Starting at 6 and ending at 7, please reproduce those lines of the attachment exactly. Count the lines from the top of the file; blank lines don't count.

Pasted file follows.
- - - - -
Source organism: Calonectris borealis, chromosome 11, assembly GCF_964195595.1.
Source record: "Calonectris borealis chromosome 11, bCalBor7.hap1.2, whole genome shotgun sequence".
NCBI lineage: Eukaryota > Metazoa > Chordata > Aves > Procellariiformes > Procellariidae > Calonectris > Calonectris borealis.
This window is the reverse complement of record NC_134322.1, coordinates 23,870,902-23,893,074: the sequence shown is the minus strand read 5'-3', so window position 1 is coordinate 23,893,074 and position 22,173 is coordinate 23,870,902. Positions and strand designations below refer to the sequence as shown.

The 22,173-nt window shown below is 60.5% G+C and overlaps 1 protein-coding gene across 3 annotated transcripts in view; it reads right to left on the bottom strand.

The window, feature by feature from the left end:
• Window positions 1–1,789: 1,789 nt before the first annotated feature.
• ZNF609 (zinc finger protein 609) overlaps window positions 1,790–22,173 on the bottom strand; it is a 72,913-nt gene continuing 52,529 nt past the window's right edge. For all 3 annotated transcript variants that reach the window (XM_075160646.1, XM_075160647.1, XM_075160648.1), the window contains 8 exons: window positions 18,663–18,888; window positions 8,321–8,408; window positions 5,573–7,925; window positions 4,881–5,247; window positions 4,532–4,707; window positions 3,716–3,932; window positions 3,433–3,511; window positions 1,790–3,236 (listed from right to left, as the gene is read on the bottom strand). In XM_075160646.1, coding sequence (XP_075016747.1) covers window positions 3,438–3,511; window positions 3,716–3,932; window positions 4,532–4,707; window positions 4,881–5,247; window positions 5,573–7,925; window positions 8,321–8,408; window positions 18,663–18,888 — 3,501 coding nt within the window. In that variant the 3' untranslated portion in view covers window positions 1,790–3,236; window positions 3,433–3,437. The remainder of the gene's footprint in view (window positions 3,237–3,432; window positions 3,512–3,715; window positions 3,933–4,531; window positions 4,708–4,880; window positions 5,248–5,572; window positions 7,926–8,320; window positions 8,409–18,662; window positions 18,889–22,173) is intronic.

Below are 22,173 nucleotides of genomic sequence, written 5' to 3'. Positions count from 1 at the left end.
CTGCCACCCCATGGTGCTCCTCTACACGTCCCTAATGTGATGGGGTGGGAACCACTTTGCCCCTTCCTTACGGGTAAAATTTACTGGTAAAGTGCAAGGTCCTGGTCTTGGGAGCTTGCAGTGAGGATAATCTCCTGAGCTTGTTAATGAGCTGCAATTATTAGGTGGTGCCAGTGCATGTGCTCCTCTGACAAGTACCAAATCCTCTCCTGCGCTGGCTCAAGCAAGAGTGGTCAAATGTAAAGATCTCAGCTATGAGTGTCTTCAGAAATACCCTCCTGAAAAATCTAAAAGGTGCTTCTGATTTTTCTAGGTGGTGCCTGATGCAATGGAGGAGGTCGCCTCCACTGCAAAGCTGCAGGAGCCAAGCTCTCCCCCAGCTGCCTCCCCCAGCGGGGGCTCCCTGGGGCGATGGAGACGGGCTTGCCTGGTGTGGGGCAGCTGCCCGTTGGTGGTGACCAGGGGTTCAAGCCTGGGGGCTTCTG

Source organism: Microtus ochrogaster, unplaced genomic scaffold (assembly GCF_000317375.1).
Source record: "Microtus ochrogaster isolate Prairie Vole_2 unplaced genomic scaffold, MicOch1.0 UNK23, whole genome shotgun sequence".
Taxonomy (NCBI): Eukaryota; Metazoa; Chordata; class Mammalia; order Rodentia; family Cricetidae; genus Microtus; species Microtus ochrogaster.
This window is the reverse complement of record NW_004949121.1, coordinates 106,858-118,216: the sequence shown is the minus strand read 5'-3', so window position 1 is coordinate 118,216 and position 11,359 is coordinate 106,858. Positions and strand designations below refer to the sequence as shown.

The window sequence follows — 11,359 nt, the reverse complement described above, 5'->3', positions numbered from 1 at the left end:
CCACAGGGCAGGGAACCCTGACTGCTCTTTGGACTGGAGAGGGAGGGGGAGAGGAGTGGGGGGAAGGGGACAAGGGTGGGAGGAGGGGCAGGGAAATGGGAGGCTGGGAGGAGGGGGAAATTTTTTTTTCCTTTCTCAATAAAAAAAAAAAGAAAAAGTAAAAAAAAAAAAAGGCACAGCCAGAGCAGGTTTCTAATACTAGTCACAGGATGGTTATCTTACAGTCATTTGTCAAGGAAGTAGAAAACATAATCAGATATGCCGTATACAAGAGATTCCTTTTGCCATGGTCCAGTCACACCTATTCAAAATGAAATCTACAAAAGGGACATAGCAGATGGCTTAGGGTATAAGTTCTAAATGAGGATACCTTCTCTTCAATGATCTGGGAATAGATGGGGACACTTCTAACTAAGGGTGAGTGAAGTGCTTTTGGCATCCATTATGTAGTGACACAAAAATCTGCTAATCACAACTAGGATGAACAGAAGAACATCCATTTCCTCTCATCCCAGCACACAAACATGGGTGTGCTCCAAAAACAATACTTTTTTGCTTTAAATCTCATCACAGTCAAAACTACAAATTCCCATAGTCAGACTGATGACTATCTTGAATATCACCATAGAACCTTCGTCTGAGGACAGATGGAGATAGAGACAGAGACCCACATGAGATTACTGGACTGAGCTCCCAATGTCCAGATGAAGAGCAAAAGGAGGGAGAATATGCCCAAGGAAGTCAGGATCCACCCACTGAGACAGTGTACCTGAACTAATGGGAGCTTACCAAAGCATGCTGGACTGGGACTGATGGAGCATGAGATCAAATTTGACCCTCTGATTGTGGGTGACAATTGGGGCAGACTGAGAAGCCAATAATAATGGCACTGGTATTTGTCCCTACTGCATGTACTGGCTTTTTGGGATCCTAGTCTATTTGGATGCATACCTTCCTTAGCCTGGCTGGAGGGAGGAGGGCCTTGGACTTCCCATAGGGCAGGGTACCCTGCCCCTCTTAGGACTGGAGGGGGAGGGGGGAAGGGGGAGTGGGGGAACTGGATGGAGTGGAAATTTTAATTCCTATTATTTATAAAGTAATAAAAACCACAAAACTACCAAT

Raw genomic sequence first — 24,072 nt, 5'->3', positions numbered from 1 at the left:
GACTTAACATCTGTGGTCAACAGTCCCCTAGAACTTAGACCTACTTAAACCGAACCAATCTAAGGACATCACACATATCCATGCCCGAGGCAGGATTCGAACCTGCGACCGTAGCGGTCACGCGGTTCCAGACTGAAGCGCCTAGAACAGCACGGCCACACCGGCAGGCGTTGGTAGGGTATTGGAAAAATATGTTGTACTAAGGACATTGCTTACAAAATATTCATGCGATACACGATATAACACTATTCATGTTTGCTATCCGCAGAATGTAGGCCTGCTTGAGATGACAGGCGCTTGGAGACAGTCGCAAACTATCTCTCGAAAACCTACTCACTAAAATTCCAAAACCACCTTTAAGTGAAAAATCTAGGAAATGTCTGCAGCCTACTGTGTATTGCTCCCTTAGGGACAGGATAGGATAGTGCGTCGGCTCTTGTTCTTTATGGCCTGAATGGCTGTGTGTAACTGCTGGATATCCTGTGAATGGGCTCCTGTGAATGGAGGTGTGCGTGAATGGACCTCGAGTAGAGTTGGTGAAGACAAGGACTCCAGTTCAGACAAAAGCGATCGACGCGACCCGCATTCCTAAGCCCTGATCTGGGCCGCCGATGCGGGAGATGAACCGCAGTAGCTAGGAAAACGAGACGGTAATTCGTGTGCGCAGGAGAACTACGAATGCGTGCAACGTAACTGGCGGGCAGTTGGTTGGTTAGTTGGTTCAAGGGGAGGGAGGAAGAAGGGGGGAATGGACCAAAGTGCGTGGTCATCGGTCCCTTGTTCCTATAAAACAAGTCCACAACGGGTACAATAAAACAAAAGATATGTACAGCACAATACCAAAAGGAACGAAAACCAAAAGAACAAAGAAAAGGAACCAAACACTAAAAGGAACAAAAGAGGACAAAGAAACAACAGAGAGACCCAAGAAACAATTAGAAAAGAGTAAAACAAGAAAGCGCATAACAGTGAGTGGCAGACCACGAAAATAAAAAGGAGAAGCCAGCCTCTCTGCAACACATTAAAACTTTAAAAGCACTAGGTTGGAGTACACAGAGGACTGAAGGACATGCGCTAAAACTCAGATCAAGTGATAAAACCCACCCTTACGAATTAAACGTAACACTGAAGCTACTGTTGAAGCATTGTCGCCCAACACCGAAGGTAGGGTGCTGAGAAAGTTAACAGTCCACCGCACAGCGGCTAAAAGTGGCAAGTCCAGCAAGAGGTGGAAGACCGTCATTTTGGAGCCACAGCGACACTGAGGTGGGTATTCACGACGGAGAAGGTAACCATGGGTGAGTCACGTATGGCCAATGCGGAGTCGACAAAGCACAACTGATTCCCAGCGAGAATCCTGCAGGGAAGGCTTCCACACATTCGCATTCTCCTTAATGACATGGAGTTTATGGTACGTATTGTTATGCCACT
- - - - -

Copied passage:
The window, feature by feature from the left end:
• Window positions 1–1,789: 1,789 nt before the first annotated feature.